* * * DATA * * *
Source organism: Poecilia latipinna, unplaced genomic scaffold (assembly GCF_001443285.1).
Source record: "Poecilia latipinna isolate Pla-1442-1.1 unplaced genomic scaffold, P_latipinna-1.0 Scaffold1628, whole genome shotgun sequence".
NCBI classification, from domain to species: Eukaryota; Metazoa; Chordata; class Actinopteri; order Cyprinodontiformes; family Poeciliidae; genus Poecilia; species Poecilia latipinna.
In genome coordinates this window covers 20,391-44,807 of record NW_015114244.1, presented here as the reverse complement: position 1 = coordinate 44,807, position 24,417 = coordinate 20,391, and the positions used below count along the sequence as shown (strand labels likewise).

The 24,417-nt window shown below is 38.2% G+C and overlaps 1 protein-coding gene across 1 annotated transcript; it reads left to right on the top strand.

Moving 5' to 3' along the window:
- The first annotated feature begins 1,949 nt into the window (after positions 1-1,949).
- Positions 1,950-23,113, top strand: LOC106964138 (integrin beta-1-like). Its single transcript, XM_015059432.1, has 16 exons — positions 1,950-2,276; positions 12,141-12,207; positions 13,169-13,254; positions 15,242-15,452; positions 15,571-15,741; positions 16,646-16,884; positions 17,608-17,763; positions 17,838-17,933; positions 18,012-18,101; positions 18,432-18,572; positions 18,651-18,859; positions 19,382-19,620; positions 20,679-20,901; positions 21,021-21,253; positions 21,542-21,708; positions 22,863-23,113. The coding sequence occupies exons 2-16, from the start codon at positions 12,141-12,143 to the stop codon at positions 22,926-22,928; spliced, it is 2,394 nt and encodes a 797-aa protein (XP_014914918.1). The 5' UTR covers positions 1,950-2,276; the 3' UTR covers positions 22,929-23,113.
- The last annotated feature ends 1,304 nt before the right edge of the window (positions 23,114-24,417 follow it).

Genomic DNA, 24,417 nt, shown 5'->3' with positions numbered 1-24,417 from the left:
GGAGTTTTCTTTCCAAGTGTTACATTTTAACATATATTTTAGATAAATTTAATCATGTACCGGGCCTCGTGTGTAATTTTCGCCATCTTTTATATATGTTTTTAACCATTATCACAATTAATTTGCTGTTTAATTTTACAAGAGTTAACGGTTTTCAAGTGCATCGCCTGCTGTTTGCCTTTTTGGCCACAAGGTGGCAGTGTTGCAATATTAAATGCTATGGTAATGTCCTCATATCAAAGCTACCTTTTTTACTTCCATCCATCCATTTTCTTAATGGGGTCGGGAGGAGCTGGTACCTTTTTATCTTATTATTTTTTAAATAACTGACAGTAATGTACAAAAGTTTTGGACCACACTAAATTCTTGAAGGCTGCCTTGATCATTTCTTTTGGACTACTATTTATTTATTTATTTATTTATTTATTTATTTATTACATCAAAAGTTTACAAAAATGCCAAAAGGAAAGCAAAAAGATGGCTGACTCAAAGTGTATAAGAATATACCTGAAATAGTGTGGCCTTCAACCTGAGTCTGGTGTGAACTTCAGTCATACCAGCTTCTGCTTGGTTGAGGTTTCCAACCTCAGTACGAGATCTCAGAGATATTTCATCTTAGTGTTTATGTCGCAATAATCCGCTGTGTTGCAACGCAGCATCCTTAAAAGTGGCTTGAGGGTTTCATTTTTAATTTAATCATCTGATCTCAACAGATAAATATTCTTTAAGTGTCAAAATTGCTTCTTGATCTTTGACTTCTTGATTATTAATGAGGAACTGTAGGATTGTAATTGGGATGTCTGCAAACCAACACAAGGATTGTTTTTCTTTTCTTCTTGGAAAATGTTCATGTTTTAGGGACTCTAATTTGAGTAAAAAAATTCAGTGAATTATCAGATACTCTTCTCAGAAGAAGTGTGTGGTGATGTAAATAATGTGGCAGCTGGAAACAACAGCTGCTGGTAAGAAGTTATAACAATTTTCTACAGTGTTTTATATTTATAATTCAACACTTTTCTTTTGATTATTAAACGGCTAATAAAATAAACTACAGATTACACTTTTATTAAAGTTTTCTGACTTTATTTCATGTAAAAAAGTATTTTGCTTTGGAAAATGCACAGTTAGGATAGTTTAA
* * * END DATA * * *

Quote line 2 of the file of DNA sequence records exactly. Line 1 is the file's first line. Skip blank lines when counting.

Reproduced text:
Source record: "Poecilia latipinna isolate Pla-1442-1.1 unplaced genomic scaffold, P_latipinna-1.0 Scaffold1628, whole genome shotgun sequence".